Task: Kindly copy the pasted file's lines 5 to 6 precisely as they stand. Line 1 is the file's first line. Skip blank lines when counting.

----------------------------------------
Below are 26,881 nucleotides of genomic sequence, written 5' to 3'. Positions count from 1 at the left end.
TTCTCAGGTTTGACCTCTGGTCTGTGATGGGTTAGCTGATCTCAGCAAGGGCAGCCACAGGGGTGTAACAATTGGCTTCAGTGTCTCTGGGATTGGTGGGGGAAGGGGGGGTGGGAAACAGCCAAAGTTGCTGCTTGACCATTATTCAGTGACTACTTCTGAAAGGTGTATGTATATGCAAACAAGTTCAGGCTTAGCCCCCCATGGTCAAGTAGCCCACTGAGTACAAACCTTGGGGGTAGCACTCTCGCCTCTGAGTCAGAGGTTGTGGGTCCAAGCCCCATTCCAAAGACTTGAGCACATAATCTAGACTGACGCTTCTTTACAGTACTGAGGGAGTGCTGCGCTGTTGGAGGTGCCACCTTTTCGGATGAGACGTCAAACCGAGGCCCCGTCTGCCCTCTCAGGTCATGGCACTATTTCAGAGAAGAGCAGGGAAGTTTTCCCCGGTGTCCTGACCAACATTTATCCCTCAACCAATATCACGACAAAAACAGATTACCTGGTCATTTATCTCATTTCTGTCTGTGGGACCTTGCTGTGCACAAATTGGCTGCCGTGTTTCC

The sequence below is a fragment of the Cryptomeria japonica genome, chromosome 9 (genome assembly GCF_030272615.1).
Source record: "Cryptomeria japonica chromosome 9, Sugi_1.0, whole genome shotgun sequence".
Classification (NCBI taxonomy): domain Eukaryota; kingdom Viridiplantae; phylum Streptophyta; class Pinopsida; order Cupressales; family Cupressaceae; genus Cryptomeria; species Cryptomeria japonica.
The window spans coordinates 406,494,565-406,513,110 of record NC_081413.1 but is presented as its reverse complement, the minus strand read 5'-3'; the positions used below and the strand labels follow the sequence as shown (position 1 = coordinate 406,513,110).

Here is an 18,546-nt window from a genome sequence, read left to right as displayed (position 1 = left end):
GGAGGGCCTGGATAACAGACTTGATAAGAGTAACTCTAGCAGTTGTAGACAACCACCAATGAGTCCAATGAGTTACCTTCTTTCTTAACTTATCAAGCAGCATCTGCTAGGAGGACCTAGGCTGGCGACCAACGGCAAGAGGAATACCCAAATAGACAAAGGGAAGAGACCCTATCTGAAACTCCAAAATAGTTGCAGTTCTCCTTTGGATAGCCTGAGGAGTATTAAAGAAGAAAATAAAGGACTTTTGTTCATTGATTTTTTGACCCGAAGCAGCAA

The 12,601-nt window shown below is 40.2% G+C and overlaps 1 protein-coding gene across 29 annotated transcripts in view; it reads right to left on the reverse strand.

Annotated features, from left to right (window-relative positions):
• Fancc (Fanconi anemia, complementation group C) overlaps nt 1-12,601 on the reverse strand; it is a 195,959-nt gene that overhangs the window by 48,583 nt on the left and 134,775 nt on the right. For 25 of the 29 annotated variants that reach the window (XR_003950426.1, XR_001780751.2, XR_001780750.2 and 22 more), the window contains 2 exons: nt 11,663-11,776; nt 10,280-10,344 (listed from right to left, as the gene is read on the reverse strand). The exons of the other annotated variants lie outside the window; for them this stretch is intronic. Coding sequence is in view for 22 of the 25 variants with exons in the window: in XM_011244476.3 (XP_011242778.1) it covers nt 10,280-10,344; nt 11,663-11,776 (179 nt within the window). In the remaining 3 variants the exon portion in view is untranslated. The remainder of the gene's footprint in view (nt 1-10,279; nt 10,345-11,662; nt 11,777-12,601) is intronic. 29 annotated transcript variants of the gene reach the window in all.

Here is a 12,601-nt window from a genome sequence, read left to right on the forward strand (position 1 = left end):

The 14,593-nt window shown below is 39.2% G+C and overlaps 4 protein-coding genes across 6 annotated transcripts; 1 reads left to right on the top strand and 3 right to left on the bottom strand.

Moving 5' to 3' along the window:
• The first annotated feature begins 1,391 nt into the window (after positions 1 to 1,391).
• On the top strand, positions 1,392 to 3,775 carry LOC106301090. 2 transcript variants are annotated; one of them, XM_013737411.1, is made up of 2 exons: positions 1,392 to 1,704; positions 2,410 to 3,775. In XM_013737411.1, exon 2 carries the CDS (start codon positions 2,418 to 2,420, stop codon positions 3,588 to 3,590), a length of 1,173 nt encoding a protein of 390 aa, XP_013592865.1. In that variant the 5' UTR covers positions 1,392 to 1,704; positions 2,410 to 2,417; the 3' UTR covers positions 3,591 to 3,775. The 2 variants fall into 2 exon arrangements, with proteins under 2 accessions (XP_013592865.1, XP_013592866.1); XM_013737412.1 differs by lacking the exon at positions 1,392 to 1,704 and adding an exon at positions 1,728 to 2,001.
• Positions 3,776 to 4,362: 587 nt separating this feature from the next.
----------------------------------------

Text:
Classification (NCBI taxonomy): domain Eukaryota; kingdom Viridiplantae; phylum Streptophyta; class Pinopsida; order Cupressales; family Cupressaceae; genus Cryptomeria; species Cryptomeria japonica.
The window spans coordinates 406,494,565-406,513,110 of record NC_081413.1 but is presented as its reverse complement, the minus strand read 5'-3'; the positions used below and the strand labels follow the sequence as shown (position 1 = coordinate 406,513,110).